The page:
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Barrett says he’d bring people together

GRESHAM Barrett was a very busy man Tuesday, what with hearings on the issue of the hour in Washington — AIG. The issue of what that “too-big-to-fail” insurer did with the billions we sent it occupied most of his day.

But I kept hammering on his staff — I’ve promised my readers, twice, to do a column on the Republican congressman’s candidacy for governor, and with Friday being my last day on the job, I’m about out of time — so he called me right after 5 p.m., and this column is the result. (So blame any inadequacies in this column on me and my hurry, not the congressman.)

While he’s been on the scene for a while — in the Legislature for six years, representing the 3rd District in Congress since his election in 2002 — I haven’t gotten to know him as well as some of the other candidates and potential candidates, such as fellow Republican Attorney General Henry McMaster and Democratic S.C. Sen. Vincent Sheheen.

I had already written what little I knew on my blog: He was critical (although not as harshly as Speaker Bobby Harrell was) four years ago about the job Gov. Mark Sanford had done on economic development; he was an early supporter of Fred Thompson for the GOP presidential nomination; he’s a big fan of nuclear power (the Savannah River Site is in his district); he voted against the TARP bailout, before he voted for it (which adds to his angst over AIG); he was dubbed one of the 10 “Most Beautiful People on Capitol Hill” by The Hill (which frankly I just can’t see, but that’s me).

Rep. Barrett helped me fill in some blanks Tuesday evening.

Some quick bio: He was born and raised in Westminster, S.C., and grew up working in his father’s hardware store, where local farmers would gather on Friday evenings to talk over the issues of the day. His first job was “coal bucket boy.” He would go on to command his company at The Citadel. He served four-and-a-half years in the Army, reaching the rank of captain. He has no combat experience, but learned a lot about leadership in field artillery at Fort Hood. He joined his father’s business after the Army, and ran it from 1993 to 2006. He and his wife, a first-grade schoolteacher, have three children of high school and college age.

Asked to name his biggest accomplishment in the Legislature or Congress, he cited “helping lead the fight” to ban partial-birth abortion in South Carolina. That’s his “crowning achievement” thus far, “absolutely, without a doubt.”

So what would he want to accomplish as governor? So far, he’s light on details — he plans to enlist experts from various fields in developing white papers on a wide range of issues — but he wants to focus on three areas:

 The economy. He wants to create jobs and economic opportunity, so our children and grandchildren don’t have to leave the state to find those things. He says this involves not just recruiting new industry, but also helping existing businesses grow, and changing tax policy. “Too many in Washington, D.C., think government is the answer, and it’s not,” he said. “It’s creating an environment where people are the answer; where you empower people.”

 Energy. Aside from nuclear (he cites Duke Power’s planned $10 billion investment in a new plant in Cherokee County as economic development that can’t be beat), he talks about opportunities in biofuels. He said switchgrass for fuel could be grown on dormant tobacco land in the impoverished I-95 corridor. He also pointed to tree waste from loblolly pines, “and the good Lord has blessed us with that.”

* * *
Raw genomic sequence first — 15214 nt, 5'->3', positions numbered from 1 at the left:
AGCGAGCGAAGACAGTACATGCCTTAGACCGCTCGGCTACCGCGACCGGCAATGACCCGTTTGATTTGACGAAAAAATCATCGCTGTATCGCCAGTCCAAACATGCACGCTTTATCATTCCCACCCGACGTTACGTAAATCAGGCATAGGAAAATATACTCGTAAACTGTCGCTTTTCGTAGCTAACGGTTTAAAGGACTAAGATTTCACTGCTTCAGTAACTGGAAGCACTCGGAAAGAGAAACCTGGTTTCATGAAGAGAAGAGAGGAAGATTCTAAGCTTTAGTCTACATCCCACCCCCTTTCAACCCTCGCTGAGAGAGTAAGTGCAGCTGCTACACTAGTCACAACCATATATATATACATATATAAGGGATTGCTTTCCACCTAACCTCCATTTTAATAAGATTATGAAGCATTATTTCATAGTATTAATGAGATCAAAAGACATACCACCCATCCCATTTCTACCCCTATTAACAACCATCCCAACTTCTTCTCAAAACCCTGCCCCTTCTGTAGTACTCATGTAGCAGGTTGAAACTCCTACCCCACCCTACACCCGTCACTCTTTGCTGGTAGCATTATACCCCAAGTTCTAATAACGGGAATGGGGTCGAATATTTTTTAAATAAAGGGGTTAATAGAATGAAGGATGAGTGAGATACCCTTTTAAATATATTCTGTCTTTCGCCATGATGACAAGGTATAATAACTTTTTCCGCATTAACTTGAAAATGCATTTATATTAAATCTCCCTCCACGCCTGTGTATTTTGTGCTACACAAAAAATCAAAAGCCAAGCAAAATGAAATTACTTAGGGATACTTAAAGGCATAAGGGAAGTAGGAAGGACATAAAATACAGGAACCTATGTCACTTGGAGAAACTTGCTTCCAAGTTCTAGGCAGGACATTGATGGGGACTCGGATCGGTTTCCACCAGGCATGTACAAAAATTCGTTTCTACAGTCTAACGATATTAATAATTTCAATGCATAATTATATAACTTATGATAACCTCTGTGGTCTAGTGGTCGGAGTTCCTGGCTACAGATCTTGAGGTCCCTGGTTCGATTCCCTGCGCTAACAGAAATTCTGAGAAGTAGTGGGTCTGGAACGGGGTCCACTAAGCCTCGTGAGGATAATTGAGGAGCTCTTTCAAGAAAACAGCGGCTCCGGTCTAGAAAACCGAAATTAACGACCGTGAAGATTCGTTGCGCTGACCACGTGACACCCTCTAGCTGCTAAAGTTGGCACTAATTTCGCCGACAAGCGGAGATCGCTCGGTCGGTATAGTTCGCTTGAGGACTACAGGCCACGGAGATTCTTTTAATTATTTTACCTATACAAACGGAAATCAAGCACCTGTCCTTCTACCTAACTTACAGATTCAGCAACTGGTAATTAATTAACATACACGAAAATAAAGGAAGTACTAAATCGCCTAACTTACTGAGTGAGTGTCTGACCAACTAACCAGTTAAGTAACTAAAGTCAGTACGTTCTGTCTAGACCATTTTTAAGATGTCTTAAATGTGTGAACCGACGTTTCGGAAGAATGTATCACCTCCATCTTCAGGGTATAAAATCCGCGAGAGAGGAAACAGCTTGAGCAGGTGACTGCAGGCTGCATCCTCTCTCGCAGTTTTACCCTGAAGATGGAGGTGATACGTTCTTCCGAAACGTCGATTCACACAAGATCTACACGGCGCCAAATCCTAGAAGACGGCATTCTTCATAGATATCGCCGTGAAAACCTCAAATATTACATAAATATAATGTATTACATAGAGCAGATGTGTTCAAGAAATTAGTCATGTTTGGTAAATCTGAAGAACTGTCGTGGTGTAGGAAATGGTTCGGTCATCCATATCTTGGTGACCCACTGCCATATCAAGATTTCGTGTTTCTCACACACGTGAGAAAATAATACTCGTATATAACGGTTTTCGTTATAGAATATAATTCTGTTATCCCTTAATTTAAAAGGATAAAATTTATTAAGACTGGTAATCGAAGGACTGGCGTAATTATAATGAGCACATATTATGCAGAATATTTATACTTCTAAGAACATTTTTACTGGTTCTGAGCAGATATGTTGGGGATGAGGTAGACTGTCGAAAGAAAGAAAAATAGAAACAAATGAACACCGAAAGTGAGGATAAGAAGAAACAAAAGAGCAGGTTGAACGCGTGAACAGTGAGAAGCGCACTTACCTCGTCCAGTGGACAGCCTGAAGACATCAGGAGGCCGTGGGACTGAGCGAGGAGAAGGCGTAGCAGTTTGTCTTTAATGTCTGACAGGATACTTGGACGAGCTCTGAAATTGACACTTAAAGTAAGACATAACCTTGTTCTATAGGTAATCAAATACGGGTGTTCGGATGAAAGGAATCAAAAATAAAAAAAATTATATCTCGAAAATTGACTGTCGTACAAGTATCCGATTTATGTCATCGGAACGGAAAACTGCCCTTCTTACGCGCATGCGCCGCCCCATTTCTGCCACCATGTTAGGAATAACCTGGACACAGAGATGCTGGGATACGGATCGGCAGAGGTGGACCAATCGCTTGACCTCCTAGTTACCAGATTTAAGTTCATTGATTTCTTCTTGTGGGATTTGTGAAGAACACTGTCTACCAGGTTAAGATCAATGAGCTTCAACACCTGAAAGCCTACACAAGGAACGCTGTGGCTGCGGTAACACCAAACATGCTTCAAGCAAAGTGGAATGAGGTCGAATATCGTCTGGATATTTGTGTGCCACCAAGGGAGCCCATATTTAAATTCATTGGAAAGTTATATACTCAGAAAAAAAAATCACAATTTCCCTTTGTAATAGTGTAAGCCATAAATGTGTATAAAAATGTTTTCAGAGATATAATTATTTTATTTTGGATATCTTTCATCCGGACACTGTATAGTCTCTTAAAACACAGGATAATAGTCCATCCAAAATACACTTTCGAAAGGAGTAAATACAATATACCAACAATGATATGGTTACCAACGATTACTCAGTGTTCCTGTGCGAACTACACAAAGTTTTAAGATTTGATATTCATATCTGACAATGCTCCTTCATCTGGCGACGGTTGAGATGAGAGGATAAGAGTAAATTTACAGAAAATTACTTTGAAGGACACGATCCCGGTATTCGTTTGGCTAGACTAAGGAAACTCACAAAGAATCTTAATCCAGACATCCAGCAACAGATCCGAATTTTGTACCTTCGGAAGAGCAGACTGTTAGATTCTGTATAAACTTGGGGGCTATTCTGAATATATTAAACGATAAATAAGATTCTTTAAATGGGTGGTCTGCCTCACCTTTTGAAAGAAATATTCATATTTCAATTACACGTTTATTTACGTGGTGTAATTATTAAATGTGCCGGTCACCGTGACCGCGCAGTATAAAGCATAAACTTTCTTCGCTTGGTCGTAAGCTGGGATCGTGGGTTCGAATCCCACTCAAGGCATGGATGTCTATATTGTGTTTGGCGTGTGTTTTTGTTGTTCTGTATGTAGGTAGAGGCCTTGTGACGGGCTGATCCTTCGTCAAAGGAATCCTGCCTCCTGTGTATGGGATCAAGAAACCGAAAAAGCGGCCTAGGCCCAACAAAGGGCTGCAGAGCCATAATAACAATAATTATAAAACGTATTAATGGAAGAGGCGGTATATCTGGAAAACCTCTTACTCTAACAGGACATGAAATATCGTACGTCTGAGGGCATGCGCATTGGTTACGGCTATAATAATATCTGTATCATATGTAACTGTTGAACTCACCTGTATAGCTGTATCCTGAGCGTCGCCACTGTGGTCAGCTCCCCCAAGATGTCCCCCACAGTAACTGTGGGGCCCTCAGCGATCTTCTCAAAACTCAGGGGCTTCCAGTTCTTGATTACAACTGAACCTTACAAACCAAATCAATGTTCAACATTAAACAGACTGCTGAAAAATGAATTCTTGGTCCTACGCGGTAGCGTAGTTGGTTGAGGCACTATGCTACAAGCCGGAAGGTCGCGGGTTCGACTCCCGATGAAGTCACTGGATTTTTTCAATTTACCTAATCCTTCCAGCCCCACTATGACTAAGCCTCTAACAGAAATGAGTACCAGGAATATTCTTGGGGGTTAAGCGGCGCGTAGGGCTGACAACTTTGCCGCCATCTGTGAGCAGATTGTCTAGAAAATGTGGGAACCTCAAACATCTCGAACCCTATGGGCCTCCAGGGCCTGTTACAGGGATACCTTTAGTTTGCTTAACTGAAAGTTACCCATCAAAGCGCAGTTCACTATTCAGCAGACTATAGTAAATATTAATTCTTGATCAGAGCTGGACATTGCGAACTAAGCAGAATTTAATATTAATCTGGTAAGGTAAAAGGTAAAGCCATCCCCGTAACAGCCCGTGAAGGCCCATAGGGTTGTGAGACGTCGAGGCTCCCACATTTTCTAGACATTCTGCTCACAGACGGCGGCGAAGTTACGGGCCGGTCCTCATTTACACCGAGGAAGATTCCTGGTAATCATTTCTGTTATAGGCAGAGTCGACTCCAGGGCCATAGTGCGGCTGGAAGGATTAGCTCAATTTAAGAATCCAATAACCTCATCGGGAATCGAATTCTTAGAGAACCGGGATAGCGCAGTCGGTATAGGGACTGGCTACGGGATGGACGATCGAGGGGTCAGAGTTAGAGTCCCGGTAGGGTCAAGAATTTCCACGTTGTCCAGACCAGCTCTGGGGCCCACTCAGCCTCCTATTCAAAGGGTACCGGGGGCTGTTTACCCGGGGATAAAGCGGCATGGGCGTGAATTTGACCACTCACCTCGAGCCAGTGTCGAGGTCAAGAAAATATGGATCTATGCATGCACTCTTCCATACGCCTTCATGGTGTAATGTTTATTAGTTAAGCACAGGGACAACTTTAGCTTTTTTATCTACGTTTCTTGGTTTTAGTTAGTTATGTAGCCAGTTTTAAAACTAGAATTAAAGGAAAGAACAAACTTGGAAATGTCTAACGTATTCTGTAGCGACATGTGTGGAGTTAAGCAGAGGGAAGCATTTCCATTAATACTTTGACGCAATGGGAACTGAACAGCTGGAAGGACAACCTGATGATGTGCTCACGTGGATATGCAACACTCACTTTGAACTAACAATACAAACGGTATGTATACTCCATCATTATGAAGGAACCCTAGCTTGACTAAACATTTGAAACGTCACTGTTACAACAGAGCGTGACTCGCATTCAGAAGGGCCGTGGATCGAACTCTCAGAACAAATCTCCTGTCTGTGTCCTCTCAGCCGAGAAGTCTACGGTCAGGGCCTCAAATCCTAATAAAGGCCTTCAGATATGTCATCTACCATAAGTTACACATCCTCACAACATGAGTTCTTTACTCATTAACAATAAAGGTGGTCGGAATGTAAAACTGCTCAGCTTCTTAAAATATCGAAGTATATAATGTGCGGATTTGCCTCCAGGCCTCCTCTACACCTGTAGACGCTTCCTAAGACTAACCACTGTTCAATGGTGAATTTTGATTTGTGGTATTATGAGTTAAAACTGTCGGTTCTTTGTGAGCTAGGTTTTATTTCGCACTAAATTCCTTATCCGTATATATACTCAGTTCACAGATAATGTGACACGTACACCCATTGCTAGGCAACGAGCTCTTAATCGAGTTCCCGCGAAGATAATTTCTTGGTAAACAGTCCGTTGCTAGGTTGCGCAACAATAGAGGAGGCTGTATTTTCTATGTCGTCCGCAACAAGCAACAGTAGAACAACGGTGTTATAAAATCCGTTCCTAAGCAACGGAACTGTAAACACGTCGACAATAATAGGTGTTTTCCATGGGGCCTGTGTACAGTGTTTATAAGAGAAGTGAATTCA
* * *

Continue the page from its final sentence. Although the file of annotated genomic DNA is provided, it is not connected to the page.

Education. He advocates, somewhat vaguely, “creating a 21st century environment that educates everybody” with “a holistic approach” from K-12 to higher education. What does that look like? He cited the forthcoming white papers.

After mentioning those as the three main planks of his platform, he added a fourth: government restructuring. That was pleasing to me as a longtime fierce advocate of that very thing, but he startled me when he added, “Governor Sanford has done a fantastic job on government restructuring.” When I asked just where the governor had done this fantastic job, he said “I think he has brought up a lot of issues.”

The congressman was studiously careful, here and elsewhere, to avoid criticizing the incumbent of his party — directly, that is. But he did draw a rather clear contrast when he said:

“One of my strengths is working with people, is having a personal relationship with people.... I think my leadership style is bringing people together ... putting them in a room and saying hey, guys, now here’s our ideas and here’s what I want. I want to get to the 35-yard line, and I understand that you want to get to the 20. But let’s do this: Let’s figure out what we can do to move South Carolina ... (to the) 25. Let’s open the door ... and next time, let’s get to the 30.”

He was too polite to say so, but that would be a change at our State House.

The reason I was all in a sweat to write this column now — a follow-up to a piece I did on Sen. Sheheen after he announced — is that it is critical that we start thinking hard (harder, more wisely, than we have in the past) about who our next governor is going to be, and the more scrutiny on these candidates the better. I’ll continue to follow this race from my new blog, and my colleagues here at The State will be all over it as well, I’m sure.

So I urge you to start paying attention, and please don’t stop until we have elected a governor who will do what this one has not, and help lead South Carolina to be everything it can be. You, and your children, deserve that.

For a copy of the congressman’s statement at the AIG hearing, video from that hearing and more, go to my new blog,